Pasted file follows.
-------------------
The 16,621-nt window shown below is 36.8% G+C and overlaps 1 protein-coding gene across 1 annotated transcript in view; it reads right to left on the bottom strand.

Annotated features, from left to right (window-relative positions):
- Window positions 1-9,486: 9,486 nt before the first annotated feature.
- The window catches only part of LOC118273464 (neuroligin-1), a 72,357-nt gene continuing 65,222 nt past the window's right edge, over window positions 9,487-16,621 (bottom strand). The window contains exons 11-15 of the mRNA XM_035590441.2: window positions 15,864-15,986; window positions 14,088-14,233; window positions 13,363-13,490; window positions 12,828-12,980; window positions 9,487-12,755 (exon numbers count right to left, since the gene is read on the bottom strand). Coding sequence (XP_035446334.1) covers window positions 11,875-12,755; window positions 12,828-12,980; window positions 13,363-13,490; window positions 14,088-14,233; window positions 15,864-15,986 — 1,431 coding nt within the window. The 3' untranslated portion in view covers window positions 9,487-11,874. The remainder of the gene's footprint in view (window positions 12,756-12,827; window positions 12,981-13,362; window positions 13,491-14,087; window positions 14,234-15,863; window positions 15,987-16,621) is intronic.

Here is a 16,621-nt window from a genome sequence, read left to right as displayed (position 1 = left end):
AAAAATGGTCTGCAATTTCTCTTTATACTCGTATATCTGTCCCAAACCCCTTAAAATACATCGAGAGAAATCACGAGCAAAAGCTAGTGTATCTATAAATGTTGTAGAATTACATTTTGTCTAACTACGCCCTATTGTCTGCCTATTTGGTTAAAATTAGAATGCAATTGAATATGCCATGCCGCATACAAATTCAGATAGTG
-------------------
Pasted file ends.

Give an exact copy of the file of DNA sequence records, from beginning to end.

The 16,621-nt window shown below is 36.8% G+C and overlaps 1 protein-coding gene across 1 annotated transcript in view; it reads right to left on the bottom strand.

Annotated features, from left to right (window-relative positions):
- Window positions 1-9,486: 9,486 nt before the first annotated feature.
- The window catches only part of LOC118273464 (neuroligin-1), a 72,357-nt gene continuing 65,222 nt past the window's right edge, over window positions 9,487-16,621 (bottom strand). The window contains exons 11-15 of the mRNA XM_035590441.2: window positions 15,864-15,986; window positions 14,088-14,233; window positions 13,363-13,490; window positions 12,828-12,980; window positions 9,487-12,755 (exon numbers count right to left, since the gene is read on the bottom strand). Coding sequence (XP_035446334.1) covers window positions 11,875-12,755; window positions 12,828-12,980; window positions 13,363-13,490; window positions 14,088-14,233; window positions 15,864-15,986 — 1,431 coding nt within the window. The 3' untranslated portion in view covers window positions 9,487-11,874. The remainder of the gene's footprint in view (window positions 12,756-12,827; window positions 12,981-13,362; window positions 13,491-14,087; window positions 14,234-15,863; window positions 15,987-16,621) is intronic.

Here is a 16,621-nt window from a genome sequence, read left to right as displayed (position 1 = left end):
AAAAATGGTCTGCAATTTCTCTTTATACTCGTATATCTGTCCCAAACCCCTTAAAATACATCGAGAGAAATCACGAGCAAAAGCTAGTGTATCTATAAATGTTGTAGAATTACATTTTGTCTAACTACGCCCTATTGTCTGCCTATTTGGTTAAAATTAGAATGCAATTGAATATGCCATGCCGCATACAAATTCAGATAGTG